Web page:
The report comes weeks before the start of the 2012 annual legislative session. Lawmakers have proposed bills to reduce the financial risk to Floridians of state-backed Citizens and are considering other proposals.
With 79 private home insurers, Florida has more companies selling residential property insurance than any of the other eight coastal states the report evaluated. It's followed by Texas, which has 69. A few national insurers that sell most homeowners policies nationwide have scaled back from the state, leaving smaller Florida-based insurers to fill the gap, according to the report.
"Despite the high number of insurers and the relatively high total premium amounts sold in
Florida, the State’s private homeowners insurance market has the [lowest claims-paying reserves] of any catastrophe-prone state other than Texas," the report says.
The report notes the average premium for $1,000 in coverage has decreased since December 2005, despite increasing in the first half of 2007, largely because people are buying more coverage. Many have also increased their deductibles in order to minimize rate hikes.
The report recommends the state:
Increase premiums for state-backed Citizens Property Insurance policyholders by more than the 10 percent a year allowed. If this doesn’t happen, the report says it would take five more years to make some policyholders’ rates as high as they’re supposed to be.
Have insurers, including Citizens, provide less coverage. “Limited coverage would make insurance more affordable,” the report noted. Citizens’ board has started reducing the coverage it will offer and plans to implement new ways of doing that starting in May.
Reduce how much cheap backup coverage the state sells. The Florida Hurricane Catastrophe Fund was expanded in 2007 to allow insurers to pass savings from it to consumers. In recent years, legislators started shrinking how much coverage is offered and raising its rates.
The report backs proposals to do more of that in order to avoid “difficult, or even unaffordable, future assessments.” Nearly all Floridians are subject to paying fees to offset deficits in the catastrophe fund.
Shift the state's focus from making rates affordable to making them fair. If regulators and lawmakers want to make rates affordable, they should subsidize premiums just for low-income Floridians instead of most policyholders.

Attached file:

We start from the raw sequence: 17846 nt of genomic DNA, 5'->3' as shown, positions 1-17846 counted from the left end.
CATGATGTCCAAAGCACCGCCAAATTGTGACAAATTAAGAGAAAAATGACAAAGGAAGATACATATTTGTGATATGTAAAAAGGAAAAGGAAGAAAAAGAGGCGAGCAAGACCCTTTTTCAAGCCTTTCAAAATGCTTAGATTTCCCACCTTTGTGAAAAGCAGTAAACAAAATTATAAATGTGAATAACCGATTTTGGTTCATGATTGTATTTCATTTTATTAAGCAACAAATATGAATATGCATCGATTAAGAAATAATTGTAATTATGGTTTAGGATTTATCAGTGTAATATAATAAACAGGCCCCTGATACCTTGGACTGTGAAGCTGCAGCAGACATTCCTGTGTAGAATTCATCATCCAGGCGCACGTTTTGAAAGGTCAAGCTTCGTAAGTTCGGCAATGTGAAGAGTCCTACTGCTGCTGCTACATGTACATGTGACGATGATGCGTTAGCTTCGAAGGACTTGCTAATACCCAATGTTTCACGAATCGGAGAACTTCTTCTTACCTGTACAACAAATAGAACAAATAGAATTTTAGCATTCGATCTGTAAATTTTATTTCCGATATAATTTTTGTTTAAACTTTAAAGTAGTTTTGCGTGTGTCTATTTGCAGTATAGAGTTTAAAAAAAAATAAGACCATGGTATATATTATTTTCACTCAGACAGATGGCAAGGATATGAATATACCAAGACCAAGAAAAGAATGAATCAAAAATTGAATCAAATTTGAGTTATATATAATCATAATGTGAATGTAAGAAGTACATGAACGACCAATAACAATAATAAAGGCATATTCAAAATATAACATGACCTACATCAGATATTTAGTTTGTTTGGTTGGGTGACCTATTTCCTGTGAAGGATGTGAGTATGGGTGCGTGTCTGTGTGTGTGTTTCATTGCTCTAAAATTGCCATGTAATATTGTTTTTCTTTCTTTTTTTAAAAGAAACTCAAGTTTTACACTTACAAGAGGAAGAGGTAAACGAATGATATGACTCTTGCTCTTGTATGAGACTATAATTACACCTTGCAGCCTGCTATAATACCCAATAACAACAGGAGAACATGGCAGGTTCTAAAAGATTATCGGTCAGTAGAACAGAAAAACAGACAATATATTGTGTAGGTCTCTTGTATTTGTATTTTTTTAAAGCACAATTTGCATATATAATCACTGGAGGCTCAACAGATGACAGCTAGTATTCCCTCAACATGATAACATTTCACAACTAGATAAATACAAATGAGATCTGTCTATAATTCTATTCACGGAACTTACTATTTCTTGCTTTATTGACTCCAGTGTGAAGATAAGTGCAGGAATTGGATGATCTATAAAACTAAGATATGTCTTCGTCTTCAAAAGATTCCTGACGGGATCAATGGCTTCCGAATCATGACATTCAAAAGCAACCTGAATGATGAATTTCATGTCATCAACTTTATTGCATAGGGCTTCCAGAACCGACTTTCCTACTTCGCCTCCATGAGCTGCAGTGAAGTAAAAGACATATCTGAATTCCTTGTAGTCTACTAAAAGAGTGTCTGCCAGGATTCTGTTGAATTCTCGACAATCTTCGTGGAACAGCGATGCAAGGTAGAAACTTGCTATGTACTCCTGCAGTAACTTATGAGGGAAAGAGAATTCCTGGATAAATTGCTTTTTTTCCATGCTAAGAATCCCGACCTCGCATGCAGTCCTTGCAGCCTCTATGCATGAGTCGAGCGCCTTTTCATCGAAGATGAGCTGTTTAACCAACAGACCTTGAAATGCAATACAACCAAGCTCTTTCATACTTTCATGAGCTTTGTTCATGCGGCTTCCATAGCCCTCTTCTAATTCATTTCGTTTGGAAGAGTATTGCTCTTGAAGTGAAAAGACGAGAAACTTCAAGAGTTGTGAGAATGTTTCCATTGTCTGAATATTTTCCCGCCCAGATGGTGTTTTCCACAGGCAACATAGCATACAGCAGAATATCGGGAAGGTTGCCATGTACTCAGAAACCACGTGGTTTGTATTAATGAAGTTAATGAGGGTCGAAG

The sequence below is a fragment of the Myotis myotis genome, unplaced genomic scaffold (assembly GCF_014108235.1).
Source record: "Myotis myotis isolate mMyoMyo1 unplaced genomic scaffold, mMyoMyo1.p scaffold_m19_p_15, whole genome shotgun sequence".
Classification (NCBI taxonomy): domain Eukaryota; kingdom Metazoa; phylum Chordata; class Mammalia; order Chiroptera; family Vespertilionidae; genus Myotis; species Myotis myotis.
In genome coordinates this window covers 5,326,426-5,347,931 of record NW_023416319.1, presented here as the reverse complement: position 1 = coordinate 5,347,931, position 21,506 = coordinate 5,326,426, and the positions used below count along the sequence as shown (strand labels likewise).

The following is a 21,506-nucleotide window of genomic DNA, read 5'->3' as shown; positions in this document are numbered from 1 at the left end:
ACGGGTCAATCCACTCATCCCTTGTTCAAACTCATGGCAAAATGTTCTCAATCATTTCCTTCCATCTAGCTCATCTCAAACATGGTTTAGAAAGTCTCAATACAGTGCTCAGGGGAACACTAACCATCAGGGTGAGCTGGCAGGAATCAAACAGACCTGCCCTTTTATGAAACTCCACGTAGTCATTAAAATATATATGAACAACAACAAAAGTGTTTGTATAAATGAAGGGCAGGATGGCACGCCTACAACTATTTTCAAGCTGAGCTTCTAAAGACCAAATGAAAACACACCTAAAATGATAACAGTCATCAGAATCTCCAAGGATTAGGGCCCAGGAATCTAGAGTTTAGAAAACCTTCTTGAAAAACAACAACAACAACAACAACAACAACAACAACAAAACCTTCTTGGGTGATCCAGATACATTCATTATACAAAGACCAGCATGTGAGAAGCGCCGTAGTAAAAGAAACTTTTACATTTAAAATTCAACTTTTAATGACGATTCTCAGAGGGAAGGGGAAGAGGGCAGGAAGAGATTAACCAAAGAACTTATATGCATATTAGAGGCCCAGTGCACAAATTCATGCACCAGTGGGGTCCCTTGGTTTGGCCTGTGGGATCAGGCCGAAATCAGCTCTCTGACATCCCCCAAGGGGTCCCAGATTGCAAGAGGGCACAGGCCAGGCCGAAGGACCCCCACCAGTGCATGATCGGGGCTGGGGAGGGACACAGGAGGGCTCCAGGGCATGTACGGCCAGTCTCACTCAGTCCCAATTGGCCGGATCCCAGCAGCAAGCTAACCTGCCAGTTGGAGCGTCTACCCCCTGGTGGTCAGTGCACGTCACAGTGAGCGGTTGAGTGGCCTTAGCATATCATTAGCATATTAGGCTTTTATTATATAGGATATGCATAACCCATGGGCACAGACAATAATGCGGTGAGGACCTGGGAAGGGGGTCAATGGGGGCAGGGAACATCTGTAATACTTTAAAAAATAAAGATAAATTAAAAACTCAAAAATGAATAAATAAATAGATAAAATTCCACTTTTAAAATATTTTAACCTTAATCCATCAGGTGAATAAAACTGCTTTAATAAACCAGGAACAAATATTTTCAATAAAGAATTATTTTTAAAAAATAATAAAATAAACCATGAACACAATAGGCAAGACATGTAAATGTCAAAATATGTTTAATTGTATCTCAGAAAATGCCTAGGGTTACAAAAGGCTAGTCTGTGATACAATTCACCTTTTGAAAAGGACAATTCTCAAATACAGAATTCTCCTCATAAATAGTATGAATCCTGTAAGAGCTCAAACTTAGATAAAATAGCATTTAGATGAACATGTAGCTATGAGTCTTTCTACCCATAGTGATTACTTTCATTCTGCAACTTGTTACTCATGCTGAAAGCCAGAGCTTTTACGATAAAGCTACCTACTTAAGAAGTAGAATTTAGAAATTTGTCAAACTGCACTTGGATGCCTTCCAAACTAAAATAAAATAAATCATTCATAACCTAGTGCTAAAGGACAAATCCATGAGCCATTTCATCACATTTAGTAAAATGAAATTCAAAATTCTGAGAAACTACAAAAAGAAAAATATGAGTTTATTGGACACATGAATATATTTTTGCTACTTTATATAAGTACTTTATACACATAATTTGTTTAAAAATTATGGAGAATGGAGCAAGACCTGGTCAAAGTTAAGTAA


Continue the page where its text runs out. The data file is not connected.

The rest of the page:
Don’t inflate discounts to policyholders that hurricane-proof their homes but keep encouraging them to do so. “Several studies have shown the cost effectiveness of mitigation in reducing hurricane” claims costs, according to the report. “Other studies have shown that homeowners may opt not to engage in windstorm and storm surge mitigation due to a perceived lack of affordability and/or uncertainty about the cost-benefit outcomes.”
For instance, some homeowners have complained the past two years that insurers are taking away legitimate discounts when trying to find ones that aren’t deserved.
Require home sellers to disclose the cost of hurricane insurance. This is already required for property taxes and for flood insurance. The disclosure may result in some people changing their minds about wanting to live in risky, coastal areas. Former Gov. Charlie Crist supported a state law that would have required home sellers to disclose how hurricane-resistant their properties are starting this year but the state Legislature overrode his veto of a bill repealing the requirement.
Provide tax breaks and other incentives to insurers that want to sell property insurance in Florida. “A premium tax credit will help offset the cost of holding catastrophe reserves to pay for losses due to severe storms in Florida’s future,” according to the report.
Image: Graph from a report last week by FSU's Florida Catastrophic Storm Risk Management Center.